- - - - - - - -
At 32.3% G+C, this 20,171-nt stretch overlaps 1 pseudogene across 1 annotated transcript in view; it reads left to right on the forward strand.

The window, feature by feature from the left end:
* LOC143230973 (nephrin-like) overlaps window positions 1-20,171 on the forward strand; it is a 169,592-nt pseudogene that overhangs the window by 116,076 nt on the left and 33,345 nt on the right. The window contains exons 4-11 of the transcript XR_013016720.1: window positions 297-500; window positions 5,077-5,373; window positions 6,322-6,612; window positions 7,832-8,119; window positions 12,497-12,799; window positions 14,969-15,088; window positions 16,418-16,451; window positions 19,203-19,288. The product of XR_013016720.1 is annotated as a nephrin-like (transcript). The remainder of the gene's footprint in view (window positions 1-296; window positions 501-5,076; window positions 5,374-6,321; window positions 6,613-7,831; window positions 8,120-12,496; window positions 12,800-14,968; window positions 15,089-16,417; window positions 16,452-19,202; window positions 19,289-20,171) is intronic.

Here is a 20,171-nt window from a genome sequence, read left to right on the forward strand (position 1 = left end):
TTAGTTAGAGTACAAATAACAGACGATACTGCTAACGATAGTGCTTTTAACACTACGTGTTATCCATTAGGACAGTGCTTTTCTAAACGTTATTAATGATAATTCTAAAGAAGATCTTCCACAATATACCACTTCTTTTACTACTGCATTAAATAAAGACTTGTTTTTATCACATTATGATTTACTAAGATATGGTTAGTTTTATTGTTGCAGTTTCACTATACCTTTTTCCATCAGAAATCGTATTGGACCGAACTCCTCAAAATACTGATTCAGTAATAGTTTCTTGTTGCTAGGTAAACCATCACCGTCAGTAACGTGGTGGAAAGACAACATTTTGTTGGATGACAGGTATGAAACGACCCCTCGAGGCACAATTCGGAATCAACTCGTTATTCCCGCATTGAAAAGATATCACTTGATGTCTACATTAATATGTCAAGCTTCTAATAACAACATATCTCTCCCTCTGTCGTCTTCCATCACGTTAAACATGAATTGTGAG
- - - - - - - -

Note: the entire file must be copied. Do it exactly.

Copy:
At 32.3% G+C, this 20,171-nt stretch overlaps 1 pseudogene across 1 annotated transcript in view; it reads left to right on the forward strand.

The window, feature by feature from the left end:
* LOC143230973 (nephrin-like) overlaps window positions 1-20,171 on the forward strand; it is a 169,592-nt pseudogene that overhangs the window by 116,076 nt on the left and 33,345 nt on the right. The window contains exons 4-11 of the transcript XR_013016720.1: window positions 297-500; window positions 5,077-5,373; window positions 6,322-6,612; window positions 7,832-8,119; window positions 12,497-12,799; window positions 14,969-15,088; window positions 16,418-16,451; window positions 19,203-19,288. The product of XR_013016720.1 is annotated as a nephrin-like (transcript). The remainder of the gene's footprint in view (window positions 1-296; window positions 501-5,076; window positions 5,374-6,321; window positions 6,613-7,831; window positions 8,120-12,496; window positions 12,800-14,968; window positions 15,089-16,417; window positions 16,452-19,202; window positions 19,289-20,171) is intronic.

Here is a 20,171-nt window from a genome sequence, read left to right on the forward strand (position 1 = left end):
TTAGTTAGAGTACAAATAACAGACGATACTGCTAACGATAGTGCTTTTAACACTACGTGTTATCCATTAGGACAGTGCTTTTCTAAACGTTATTAATGATAATTCTAAAGAAGATCTTCCACAATATACCACTTCTTTTACTACTGCATTAAATAAAGACTTGTTTTTATCACATTATGATTTACTAAGATATGGTTAGTTTTATTGTTGCAGTTTCACTATACCTTTTTCCATCAGAAATCGTATTGGACCGAACTCCTCAAAATACTGATTCAGTAATAGTTTCTTGTTGCTAGGTAAACCATCACCGTCAGTAACGTGGTGGAAAGACAACATTTTGTTGGATGACAGGTATGAAACGACCCCTCGAGGCACAATTCGGAATCAACTCGTTATTCCCGCATTGAAAAGATATCACTTGATGTCTACATTAATATGTCAAGCTTCTAATAACAACATATCTCTCCCTCTGTCGTCTTCCATCACGTTAAACATGAATTGTGAG